Monday, March 6, 2017

Cracking the code-language that still baffles people

When I was studying in Khaling, we had developed a unique code-language that enabled us to communicate privately amongst us. Being visually impaired, it was of great advantage for us because we could safely talk about anything without the fear of being intercepted by teachers and other staff of the school. We always felt safe to converse in our code-language because nobody outside our circle of friends could comprehend it.

Initially, the language started off as a simple old-fashioned system of talking backwords. Until mid 1990s, we used to communicate using this type of code which was too easy to be understood if anybody paid more attention to it. If somebody wanted to warn us that the principal was coming, he would just say “Palciprin la jon” which means, “Principal jonla”. This code was too easy to be cracked. Of course, we had invented our own list of special terms for certain things which sounded completely alien to others but they carried special meanings for us. Those terms were created either by accident or by funny circumstances we were in. So we could never afford to forget them.

However, the code-language took a sharp turn one fine day in around 1994 when one of our friends accidentally pronounced a word in a unique order while trying to talk backwords. While talking about a guy called Lodra, he accidentally pronounced his name as “Drola” instead of “Dralo” which was supposed to be the right pattern at the time. Since that day onwards, we discovered a more complicated pattern of rearranging the syllables so that nobody could understand us. We discovered a unique formula to frame our codes. Keeping the pronunciation pattern the same, the first and second syllables of the words are exchanged. The spelling does not matter. We only look into the phonetics. For instance, the word “bunking” became “Kungbing” and the word “Lopen” became “Polen”. In these two words, the first syllable is exchanged with that of the second and a completely new word is born. We went on reframing our language that way and after a while, we could communicate using the codes so fluently that it sounded like a completely different language although it was indeed either Sharchhop or Dzongkha. Whenever a teacher was seen coming, the one who could see a little would tell us “Polen lonja na” which means “Lopen jon la na” and we would be prepared in advance to behave well. This code-language proved to be very useful for us especially when we needed to discuss something private in front of the strangers. Even today, some of us still speak this language whenever we meet especially if it is about something which we don’t want others to know.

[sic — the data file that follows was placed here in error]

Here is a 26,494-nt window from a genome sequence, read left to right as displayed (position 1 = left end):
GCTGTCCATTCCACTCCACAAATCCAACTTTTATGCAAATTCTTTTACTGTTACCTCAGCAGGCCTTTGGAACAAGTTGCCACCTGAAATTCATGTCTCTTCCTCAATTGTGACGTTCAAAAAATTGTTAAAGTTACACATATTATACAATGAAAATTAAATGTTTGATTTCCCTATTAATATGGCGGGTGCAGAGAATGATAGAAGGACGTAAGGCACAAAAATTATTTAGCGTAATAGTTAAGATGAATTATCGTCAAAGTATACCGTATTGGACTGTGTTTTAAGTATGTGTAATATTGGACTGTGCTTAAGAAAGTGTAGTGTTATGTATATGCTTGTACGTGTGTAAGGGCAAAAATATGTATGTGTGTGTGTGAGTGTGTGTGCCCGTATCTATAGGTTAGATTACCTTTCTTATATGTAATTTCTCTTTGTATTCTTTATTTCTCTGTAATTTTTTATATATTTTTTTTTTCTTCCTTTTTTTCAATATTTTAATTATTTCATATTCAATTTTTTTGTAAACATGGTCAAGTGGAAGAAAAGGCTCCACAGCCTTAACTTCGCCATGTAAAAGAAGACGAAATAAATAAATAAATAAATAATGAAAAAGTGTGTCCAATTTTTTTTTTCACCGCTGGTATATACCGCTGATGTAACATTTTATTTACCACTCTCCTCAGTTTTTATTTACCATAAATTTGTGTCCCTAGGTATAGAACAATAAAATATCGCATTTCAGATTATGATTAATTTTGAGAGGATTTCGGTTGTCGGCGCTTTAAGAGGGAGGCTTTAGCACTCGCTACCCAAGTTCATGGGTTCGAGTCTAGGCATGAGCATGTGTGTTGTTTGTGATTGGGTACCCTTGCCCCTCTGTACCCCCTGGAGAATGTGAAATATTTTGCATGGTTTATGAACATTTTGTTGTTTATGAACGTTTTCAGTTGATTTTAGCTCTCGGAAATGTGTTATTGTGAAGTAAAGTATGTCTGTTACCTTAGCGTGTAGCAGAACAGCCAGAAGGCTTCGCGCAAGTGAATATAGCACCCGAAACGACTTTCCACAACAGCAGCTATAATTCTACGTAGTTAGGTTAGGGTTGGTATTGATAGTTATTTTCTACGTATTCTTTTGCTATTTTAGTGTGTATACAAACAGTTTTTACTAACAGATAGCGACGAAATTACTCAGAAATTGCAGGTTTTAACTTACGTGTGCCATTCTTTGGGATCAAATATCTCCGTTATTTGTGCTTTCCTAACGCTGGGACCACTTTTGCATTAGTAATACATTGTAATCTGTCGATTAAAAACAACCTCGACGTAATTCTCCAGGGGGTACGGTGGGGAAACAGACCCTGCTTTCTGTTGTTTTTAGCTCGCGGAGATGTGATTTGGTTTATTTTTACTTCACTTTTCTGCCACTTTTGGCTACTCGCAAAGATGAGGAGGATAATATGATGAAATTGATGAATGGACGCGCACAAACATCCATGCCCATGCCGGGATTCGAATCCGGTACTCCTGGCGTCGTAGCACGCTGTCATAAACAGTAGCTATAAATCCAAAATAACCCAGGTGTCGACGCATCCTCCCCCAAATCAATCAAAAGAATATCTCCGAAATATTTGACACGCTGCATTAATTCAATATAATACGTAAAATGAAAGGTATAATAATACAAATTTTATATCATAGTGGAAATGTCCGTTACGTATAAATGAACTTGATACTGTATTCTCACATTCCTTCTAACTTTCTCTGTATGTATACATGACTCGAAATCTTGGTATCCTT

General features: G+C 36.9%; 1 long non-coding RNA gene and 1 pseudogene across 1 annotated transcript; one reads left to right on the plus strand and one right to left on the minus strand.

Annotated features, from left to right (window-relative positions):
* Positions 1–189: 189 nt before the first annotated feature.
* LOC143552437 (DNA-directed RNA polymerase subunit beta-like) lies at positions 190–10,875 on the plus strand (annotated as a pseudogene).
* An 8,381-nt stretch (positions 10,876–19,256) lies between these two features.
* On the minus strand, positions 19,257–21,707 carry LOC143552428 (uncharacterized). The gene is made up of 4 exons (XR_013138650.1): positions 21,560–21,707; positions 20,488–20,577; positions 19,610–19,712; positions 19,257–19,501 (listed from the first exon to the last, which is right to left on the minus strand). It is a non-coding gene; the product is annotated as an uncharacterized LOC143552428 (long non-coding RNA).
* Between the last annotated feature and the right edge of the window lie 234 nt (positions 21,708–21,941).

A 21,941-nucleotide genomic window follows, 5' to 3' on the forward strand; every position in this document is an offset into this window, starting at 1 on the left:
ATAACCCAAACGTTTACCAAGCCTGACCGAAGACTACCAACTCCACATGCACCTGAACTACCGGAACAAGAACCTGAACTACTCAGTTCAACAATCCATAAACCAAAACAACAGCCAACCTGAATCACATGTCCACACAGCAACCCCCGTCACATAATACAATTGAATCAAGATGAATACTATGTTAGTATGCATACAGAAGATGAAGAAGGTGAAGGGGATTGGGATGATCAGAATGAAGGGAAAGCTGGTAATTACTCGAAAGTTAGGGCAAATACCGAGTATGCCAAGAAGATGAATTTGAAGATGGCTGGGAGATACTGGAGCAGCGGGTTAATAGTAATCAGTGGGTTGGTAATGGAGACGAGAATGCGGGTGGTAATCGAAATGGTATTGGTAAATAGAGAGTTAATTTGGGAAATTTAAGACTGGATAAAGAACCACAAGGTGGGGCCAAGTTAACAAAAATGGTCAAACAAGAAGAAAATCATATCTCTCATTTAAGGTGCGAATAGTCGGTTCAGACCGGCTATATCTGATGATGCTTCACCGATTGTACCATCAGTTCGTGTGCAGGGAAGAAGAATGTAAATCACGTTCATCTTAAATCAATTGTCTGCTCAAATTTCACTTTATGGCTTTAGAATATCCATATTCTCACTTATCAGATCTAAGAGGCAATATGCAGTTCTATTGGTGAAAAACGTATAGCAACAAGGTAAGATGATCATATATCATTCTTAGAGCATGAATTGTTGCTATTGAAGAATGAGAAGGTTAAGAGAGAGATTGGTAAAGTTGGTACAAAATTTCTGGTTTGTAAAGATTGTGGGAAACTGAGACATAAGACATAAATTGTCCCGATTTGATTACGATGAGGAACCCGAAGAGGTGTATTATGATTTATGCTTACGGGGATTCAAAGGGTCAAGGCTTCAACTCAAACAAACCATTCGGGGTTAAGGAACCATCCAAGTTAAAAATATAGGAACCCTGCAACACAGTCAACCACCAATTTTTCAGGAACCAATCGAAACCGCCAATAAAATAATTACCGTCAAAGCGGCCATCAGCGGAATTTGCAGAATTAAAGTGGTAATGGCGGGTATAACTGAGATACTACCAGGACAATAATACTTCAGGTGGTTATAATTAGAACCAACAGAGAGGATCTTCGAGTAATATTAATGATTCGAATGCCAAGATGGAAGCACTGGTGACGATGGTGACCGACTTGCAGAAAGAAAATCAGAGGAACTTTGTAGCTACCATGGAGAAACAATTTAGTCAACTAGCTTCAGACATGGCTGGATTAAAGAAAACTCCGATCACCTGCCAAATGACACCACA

The popularity of this code-language grew so fast within the school premises that soon it drew the attention of the school authority. We were even summoned to the principal’s office once and warned not to influence younger students by developing such a code-language. The teachers and the principal accused us of back-biting them in our code-language which was not always true. We were warned that if we were ever found using the language again, they would take action against us. But despite the warning, we secretly continued to use our language whenever necessary. In addition to the codes, we of course had some nicknames for some teachers which, I think, is a common thing in schools. But the nicknames were not as bad as they had thought. The principal used to be called Pathgu in our code-language but that was just the coded word for ‘Gathpu’ which some teachers used to call him at the back. Others were only the coded words for normal titles such as Khongza Polen for Dzongkha Lopen, vrider for driver, etc. In fact, We never had nicknames for most of the teachers. But since no teachers or nobody outside our circle could comprehend it, they all thought we were always talking bad about them.

I think the development of this code-language was the greatest invention of our time in the school. It still serves a good purpose today when we have to discuss private matters in the presence of others. Even our spouses wonder what kind of language we are speaking. It sounds strange to anybody who does not understand it. There is now only a handful of us who can easily understand and fluently speak this code-language. In a world where the invasion of privacy is becoming a serious issue, I think such a code-language would keep us safe. This invention was one of the factors that made our school life in Khaling memorable forever. Thanks to the pioneers, Mr. Leki Chedup and Late Tshongtu for laying the foundation for the development of this code-language.

Shatri Ledek (Trashi Delek)

No comments:

Post a Comment